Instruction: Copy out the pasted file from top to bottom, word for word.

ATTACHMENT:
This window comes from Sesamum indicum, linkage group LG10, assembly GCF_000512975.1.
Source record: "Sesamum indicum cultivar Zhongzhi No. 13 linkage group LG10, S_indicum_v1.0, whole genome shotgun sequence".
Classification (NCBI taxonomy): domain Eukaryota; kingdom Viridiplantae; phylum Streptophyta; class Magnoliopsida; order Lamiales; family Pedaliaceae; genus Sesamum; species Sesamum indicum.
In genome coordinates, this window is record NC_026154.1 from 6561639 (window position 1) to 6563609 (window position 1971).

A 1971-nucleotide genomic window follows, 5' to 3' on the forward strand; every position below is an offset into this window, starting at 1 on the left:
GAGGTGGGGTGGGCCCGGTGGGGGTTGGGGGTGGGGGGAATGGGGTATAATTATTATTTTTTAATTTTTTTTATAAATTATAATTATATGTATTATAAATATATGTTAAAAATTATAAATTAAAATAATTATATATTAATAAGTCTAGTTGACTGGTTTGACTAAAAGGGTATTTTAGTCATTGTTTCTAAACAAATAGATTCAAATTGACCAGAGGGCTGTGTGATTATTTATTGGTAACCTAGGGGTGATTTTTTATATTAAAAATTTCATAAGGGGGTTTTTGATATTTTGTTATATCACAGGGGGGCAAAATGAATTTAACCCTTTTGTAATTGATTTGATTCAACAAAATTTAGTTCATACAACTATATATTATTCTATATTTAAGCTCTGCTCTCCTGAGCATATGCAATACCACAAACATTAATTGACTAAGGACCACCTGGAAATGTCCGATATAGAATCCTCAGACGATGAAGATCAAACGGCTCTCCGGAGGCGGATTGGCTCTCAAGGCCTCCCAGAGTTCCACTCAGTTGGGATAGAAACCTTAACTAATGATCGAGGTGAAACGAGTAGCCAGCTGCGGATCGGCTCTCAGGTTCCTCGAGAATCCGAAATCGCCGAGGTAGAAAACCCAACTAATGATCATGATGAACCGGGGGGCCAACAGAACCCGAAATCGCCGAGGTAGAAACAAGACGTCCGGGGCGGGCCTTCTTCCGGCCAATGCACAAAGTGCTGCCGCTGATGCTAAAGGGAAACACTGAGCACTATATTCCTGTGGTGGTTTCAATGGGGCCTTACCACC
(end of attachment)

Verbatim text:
This window comes from Sesamum indicum, linkage group LG10, assembly GCF_000512975.1.
Source record: "Sesamum indicum cultivar Zhongzhi No. 13 linkage group LG10, S_indicum_v1.0, whole genome shotgun sequence".
Classification (NCBI taxonomy): domain Eukaryota; kingdom Viridiplantae; phylum Streptophyta; class Magnoliopsida; order Lamiales; family Pedaliaceae; genus Sesamum; species Sesamum indicum.
In genome coordinates, this window is record NC_026154.1 from 6561639 (window position 1) to 6563609 (window position 1971).

A 1971-nucleotide genomic window follows, 5' to 3' on the forward strand; every position below is an offset into this window, starting at 1 on the left:
GAGGTGGGGTGGGCCCGGTGGGGGTTGGGGGTGGGGGGAATGGGGTATAATTATTATTTTTTAATTTTTTTTATAAATTATAATTATATGTATTATAAATATATGTTAAAAATTATAAATTAAAATAATTATATATTAATAAGTCTAGTTGACTGGTTTGACTAAAAGGGTATTTTAGTCATTGTTTCTAAACAAATAGATTCAAATTGACCAGAGGGCTGTGTGATTATTTATTGGTAACCTAGGGGTGATTTTTTATATTAAAAATTTCATAAGGGGGTTTTTGATATTTTGTTATATCACAGGGGGGCAAAATGAATTTAACCCTTTTGTAATTGATTTGATTCAACAAAATTTAGTTCATACAACTATATATTATTCTATATTTAAGCTCTGCTCTCCTGAGCATATGCAATACCACAAACATTAATTGACTAAGGACCACCTGGAAATGTCCGATATAGAATCCTCAGACGATGAAGATCAAACGGCTCTCCGGAGGCGGATTGGCTCTCAAGGCCTCCCAGAGTTCCACTCAGTTGGGATAGAAACCTTAACTAATGATCGAGGTGAAACGAGTAGCCAGCTGCGGATCGGCTCTCAGGTTCCTCGAGAATCCGAAATCGCCGAGGTAGAAAACCCAACTAATGATCATGATGAACCGGGGGGCCAACAGAACCCGAAATCGCCGAGGTAGAAACAAGACGTCCGGGGCGGGCCTTCTTCCGGCCAATGCACAAAGTGCTGCCGCTGATGCTAAAGGGAAACACTGAGCACTATATTCCTGTGGTGGTTTCAATGGGGCCTTACCACC